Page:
Wife of homesteader recalls her experience making do on a western South Dakota homestead.
As a bride in June, 1910, I joined my husband who had already spent six months on a homestead in western South Dakota, about 20 miles from Fort Pierre on the Missouri River. Home was a one-room shack, covered with blue building paper inside and black tarpaper outside. All was held in place by nails with shiny, one-inch heads.
We were within sight of one other shack, but there were no homes in the five-mile stretch to the railway station from which we hauled water in two cream cans behind the single seat of our open buggy.
My husband worked at that time in the railway mail service, a job which kept him from home two nights in succession. We would drive together to the depot; he would board the mail car and I, with my full water cans, would drive home alone.
The trail led thru prairie dog town, an area much burrowed by the little animals and much populated by rattlers. Except in cold weather, we never passed thru it without seeing from one to four snakes. Indeed, this was rattlesnake country. During that summer, three were killed on our immediate grounds. Whenever I entered our cave, I was aware of the possibility of meeting one. I never swung my feet out of bed without first peering under it for snakes.
One dampish morning, I found numerous inch-long, brown-shelled worms on the floor. I could make no impression on them except by cracking their crusts with a hammer. More were falling on the linoleum. I looked up to see hundreds clinging to the ceiling and walls. I covered the water pail and my hair, and spent the forenoon sweeping them from the walls and out the open doorway. I never knew what they were or where they came from.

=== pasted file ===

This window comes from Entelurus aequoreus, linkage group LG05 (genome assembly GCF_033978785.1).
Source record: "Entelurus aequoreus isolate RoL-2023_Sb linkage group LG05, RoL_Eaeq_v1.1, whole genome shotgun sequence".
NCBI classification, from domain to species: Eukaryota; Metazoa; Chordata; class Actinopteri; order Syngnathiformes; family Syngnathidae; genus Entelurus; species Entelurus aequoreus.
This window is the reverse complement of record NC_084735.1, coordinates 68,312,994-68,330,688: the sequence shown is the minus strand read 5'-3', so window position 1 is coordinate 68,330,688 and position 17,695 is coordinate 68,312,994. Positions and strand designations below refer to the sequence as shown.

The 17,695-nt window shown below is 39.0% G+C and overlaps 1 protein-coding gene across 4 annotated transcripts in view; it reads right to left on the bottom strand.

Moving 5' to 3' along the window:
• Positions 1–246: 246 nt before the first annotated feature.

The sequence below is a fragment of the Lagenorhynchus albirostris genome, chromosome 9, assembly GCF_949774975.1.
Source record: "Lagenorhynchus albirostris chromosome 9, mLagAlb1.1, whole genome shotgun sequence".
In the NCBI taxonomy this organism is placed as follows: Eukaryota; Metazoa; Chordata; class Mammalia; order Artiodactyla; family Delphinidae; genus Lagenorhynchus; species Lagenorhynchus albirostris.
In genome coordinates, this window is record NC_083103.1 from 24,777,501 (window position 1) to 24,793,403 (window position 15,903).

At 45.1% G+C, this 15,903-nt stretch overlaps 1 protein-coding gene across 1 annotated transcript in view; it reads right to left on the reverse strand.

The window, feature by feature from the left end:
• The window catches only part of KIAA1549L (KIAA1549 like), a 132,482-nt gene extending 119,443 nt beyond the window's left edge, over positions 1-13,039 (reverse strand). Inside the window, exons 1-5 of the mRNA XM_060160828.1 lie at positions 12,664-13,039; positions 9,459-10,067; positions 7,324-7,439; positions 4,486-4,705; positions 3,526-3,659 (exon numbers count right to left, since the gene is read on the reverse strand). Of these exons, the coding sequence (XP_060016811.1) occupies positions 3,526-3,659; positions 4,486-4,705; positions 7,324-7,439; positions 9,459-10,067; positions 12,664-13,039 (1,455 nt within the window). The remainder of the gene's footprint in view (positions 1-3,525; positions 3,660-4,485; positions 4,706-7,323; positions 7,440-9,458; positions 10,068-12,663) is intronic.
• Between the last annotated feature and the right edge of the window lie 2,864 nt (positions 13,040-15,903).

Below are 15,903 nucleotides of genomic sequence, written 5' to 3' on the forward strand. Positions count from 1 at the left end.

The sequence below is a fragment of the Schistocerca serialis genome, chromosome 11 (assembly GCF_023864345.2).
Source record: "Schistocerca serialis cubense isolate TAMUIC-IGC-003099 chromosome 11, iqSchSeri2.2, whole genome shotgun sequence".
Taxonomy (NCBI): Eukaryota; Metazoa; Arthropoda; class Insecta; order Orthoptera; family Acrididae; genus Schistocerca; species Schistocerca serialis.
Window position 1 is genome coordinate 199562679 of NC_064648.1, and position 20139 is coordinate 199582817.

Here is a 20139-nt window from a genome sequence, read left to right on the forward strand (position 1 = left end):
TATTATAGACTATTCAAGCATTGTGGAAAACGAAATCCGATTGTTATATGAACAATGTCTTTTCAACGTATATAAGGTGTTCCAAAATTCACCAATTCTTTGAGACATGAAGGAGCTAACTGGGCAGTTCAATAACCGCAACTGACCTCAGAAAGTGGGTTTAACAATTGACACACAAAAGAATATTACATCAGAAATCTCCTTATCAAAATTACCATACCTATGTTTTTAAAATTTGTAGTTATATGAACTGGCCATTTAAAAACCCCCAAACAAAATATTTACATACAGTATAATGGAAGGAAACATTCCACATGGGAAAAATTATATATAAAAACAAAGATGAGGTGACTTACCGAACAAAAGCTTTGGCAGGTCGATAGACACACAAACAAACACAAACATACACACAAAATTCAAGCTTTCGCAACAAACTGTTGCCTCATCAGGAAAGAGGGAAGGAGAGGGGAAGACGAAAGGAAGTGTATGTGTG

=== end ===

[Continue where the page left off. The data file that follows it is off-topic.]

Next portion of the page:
One night I was roused from sleep by a peculiar noise and a trembling house. I realized that I probably had forgotten to close the barbed-wire gate, and that our half-acre enclosure had been invaded by range cattle. One of them, having a good shoulder-rub on a corner of the house, was shivering the shack's framework. I couldn't have them horning holes thru our paper walls or breaking the cave's roof; I had to get up and get them out! Moving seven or eight perverse critters thru an obscure opening in a fence was a most frustrating chore. The task took a long time, and our buggy whip was given a good workout.
Despite critters, crawlers, creeps, and sub-zero cold in a paper house, we completed the required 14 months of living on the place. With the payment of 50 cents an acre, my husband "proved up" on his claim. It was a rough quarter section fit only for grazing. Even so, the profits from the property helped him to a start in the newspaper field. And the whole experience was one we should not want to have missed.
Grace C. Robinson
Back in 1955 a call went out from the editors of the then Capper’s Weekly asking for readers to send in articles on true pioneers. Hundreds of letters came pouring in from early settlers and their children, many now in their 80s and 90s, and from grandchildren of settlers, all with tales to tell. So many articles were received that a decision was made to create a book, and in 1956, the first My Folks title – My Folks Came in a Covered Wagon – hit the shelves. Nine other books have since been published in the My Folks series, all filled to the brim with true tales from Capper’s readers, and we are proud to make those stories available to our growing online community.
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